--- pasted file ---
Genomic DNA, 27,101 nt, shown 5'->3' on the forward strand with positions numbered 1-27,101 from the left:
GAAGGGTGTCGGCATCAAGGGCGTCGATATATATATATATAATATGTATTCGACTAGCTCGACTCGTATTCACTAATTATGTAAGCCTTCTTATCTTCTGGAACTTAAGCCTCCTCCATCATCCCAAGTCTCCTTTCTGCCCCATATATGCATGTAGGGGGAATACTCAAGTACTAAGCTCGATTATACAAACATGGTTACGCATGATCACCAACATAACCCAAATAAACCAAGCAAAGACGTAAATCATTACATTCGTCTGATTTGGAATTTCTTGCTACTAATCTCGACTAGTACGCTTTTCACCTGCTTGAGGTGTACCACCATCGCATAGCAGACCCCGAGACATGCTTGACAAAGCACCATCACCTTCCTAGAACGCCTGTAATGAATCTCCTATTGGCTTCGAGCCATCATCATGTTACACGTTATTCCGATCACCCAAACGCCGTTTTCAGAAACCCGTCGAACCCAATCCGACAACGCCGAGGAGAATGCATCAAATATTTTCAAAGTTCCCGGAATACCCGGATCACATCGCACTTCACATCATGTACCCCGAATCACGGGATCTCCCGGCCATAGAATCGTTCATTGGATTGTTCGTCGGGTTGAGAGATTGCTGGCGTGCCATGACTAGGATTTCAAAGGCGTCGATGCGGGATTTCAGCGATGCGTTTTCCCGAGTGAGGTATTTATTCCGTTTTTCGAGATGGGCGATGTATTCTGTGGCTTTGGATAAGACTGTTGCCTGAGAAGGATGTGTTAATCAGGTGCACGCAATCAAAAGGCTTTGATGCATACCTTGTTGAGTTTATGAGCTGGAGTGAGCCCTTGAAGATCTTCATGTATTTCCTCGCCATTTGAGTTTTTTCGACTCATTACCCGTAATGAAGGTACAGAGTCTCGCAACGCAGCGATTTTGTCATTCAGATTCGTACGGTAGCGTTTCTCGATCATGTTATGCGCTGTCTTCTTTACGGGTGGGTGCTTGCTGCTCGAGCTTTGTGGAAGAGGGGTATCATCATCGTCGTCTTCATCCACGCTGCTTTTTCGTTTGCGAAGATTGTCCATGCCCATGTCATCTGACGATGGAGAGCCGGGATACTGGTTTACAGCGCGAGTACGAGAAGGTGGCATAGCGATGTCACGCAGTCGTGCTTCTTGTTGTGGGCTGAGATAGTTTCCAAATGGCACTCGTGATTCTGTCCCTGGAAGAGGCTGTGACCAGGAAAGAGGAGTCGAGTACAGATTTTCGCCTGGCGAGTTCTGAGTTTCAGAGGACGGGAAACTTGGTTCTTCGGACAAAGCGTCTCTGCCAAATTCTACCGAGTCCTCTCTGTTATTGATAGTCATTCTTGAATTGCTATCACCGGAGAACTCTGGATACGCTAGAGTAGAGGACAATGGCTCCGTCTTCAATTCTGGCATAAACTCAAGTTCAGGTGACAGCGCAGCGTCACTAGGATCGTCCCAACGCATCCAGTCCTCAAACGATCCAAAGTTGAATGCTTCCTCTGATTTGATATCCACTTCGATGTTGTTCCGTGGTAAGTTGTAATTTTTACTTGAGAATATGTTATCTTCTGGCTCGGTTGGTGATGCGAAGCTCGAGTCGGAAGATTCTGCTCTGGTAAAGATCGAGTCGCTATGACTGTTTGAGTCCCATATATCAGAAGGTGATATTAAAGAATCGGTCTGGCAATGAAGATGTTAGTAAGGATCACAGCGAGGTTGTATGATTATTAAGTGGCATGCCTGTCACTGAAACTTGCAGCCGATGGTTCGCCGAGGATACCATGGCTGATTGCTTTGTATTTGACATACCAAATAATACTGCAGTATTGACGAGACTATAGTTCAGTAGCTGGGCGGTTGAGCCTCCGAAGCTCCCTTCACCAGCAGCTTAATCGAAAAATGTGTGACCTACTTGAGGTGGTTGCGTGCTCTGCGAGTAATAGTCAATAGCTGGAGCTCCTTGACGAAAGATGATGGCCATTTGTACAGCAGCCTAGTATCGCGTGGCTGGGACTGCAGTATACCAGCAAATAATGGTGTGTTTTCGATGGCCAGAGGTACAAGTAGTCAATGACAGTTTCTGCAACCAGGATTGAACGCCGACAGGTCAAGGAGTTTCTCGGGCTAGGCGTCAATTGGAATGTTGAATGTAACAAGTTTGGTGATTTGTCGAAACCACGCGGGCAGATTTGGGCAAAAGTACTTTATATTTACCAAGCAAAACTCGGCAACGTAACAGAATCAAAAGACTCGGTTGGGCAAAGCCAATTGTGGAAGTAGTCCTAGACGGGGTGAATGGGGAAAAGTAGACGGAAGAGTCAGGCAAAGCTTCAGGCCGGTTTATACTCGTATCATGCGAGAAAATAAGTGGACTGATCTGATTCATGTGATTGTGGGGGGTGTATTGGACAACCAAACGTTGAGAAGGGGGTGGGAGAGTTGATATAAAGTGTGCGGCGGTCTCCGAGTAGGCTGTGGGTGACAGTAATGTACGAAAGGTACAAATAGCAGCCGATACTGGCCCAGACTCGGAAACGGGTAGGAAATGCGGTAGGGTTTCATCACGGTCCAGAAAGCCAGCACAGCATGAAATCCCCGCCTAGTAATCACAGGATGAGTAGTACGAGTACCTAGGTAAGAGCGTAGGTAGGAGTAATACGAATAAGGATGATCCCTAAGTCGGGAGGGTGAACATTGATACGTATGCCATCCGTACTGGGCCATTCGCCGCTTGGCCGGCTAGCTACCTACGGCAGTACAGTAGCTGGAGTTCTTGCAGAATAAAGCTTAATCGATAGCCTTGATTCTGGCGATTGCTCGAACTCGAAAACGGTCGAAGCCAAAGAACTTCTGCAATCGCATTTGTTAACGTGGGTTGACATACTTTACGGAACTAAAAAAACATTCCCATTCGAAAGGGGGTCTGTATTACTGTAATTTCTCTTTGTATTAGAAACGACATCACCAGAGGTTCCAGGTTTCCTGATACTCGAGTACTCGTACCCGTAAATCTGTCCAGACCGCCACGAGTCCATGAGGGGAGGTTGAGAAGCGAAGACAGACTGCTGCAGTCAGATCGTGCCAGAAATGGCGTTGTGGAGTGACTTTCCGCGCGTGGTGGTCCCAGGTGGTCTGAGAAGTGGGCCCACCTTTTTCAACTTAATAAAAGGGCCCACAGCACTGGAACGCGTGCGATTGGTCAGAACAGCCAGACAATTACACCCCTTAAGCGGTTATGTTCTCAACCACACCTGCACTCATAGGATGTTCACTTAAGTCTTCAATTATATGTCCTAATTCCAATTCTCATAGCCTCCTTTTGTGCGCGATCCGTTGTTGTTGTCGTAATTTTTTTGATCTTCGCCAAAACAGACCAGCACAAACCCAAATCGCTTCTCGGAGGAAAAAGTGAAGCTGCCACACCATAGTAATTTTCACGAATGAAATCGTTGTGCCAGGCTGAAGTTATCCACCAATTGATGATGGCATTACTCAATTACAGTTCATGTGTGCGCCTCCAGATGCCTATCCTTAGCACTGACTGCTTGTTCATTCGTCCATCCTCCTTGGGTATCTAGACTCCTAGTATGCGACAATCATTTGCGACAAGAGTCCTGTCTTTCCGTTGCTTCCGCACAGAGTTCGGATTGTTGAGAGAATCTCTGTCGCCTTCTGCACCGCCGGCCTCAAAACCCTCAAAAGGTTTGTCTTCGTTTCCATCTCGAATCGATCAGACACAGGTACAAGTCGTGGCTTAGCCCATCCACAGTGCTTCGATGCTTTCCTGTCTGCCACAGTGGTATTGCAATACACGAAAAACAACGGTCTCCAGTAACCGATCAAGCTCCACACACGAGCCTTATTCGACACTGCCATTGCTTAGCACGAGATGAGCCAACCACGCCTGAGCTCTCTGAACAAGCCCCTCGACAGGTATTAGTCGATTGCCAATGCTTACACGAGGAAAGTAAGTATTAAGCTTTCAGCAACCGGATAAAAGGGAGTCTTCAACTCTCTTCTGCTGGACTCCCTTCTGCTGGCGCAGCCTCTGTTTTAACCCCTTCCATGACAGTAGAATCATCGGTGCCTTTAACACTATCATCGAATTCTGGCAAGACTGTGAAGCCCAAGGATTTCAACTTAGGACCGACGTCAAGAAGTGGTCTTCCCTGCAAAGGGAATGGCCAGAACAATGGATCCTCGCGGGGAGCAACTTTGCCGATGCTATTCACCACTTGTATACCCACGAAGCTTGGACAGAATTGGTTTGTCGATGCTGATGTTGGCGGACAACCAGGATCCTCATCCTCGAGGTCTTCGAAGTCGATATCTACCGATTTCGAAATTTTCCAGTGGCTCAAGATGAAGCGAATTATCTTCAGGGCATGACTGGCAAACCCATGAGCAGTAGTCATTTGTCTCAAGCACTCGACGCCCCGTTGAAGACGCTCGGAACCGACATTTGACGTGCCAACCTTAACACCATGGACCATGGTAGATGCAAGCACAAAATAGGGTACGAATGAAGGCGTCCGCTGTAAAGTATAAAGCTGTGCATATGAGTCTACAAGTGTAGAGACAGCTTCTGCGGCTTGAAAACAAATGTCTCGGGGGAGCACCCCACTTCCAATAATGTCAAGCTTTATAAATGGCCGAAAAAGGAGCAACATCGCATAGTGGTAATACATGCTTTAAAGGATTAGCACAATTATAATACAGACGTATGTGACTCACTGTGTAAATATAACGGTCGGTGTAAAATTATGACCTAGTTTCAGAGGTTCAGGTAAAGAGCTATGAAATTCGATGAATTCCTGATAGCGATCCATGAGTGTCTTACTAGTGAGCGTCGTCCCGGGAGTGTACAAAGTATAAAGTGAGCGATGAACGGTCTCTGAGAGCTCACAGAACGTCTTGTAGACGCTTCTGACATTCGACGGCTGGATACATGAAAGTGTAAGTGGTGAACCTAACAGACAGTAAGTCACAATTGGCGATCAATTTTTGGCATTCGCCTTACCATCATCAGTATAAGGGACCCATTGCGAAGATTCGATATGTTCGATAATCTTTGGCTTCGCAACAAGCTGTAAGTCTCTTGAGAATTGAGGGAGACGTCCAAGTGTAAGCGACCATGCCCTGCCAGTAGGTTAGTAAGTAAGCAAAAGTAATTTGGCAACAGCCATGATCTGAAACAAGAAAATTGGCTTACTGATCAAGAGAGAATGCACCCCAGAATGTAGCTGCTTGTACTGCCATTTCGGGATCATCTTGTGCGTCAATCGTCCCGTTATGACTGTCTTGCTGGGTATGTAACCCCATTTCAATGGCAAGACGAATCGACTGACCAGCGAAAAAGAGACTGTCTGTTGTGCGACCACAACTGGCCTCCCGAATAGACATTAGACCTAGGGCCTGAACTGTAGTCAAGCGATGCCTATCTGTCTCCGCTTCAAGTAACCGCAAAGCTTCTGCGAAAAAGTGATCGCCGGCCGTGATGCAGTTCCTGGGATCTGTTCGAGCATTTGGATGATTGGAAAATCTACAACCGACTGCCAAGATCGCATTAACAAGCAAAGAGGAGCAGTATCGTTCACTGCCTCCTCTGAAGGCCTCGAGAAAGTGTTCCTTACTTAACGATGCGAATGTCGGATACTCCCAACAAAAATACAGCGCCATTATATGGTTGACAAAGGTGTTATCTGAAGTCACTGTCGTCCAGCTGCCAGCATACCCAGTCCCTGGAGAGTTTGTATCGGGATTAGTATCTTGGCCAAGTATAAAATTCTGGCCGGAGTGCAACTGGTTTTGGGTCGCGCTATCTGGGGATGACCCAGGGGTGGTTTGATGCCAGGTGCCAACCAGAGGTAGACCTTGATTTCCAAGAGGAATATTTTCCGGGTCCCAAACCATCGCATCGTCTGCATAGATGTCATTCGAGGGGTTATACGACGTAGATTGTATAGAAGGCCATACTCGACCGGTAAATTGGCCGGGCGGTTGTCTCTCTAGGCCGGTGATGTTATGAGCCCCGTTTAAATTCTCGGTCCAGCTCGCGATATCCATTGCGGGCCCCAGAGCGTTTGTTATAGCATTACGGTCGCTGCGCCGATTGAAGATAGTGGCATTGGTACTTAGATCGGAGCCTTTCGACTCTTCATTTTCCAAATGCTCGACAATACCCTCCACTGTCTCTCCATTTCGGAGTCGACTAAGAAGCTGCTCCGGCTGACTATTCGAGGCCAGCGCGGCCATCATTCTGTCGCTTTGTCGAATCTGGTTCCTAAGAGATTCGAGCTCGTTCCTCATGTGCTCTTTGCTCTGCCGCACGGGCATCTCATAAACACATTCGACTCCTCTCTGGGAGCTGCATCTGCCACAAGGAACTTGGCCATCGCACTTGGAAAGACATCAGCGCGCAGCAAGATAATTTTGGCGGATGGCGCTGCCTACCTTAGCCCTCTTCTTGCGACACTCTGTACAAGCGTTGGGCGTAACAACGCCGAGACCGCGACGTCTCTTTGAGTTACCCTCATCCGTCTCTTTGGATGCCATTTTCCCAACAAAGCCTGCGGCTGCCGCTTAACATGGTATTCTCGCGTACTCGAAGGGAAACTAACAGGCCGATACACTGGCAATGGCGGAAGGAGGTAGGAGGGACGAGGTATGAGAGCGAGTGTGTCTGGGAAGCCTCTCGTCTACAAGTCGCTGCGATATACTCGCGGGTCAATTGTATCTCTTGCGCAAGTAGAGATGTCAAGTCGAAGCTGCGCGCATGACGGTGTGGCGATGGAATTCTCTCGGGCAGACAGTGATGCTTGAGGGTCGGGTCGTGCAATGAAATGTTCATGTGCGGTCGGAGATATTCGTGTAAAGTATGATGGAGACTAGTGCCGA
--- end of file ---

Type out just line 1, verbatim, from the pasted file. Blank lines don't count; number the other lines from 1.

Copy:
Genomic DNA, 27,101 nt, shown 5'->3' on the forward strand with positions numbered 1-27,101 from the left: